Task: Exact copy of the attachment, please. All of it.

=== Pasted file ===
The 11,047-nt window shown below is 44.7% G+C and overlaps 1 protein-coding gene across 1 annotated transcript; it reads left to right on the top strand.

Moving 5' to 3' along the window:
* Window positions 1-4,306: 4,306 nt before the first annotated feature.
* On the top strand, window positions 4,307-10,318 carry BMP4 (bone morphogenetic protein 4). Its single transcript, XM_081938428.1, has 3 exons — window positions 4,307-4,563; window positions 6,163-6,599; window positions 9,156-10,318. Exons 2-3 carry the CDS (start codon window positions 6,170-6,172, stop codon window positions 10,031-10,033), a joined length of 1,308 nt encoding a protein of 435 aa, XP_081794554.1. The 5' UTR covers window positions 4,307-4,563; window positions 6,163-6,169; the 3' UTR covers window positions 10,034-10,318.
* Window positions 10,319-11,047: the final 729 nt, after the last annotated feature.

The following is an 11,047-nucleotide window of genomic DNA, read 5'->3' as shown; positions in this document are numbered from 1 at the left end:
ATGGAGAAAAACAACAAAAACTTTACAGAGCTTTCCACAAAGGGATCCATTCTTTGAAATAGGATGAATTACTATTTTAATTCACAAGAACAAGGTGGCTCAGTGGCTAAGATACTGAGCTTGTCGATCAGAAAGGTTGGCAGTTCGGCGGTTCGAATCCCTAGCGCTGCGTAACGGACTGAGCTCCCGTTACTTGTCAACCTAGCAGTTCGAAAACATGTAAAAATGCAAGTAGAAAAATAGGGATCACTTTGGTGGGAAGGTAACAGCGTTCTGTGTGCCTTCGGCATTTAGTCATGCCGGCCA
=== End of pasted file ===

The 11,047-nt window shown below is 44.7% G+C and overlaps 1 protein-coding gene across 1 annotated transcript; it reads left to right on the top strand.

Moving 5' to 3' along the window:
* Window positions 1-4,306: 4,306 nt before the first annotated feature.
* On the top strand, window positions 4,307-10,318 carry BMP4 (bone morphogenetic protein 4). Its single transcript, XM_081938428.1, has 3 exons — window positions 4,307-4,563; window positions 6,163-6,599; window positions 9,156-10,318. Exons 2-3 carry the CDS (start codon window positions 6,170-6,172, stop codon window positions 10,031-10,033), a joined length of 1,308 nt encoding a protein of 435 aa, XP_081794554.1. The 5' UTR covers window positions 4,307-4,563; window positions 6,163-6,169; the 3' UTR covers window positions 10,034-10,318.
* Window positions 10,319-11,047: the final 729 nt, after the last annotated feature.

The following is an 11,047-nucleotide window of genomic DNA, read 5'->3' as shown; positions in this document are numbered from 1 at the left end:
ATGGAGAAAAACAACAAAAACTTTACAGAGCTTTCCACAAAGGGATCCATTCTTTGAAATAGGATGAATTACTATTTTAATTCACAAGAACAAGGTGGCTCAGTGGCTAAGATACTGAGCTTGTCGATCAGAAAGGTTGGCAGTTCGGCGGTTCGAATCCCTAGCGCTGCGTAACGGACTGAGCTCCCGTTACTTGTCAACCTAGCAGTTCGAAAACATGTAAAAATGCAAGTAGAAAAATAGGGATCACTTTGGTGGGAAGGTAACAGCGTTCTGTGTGCCTTCGGCATTTAGTCATGCCGGCCA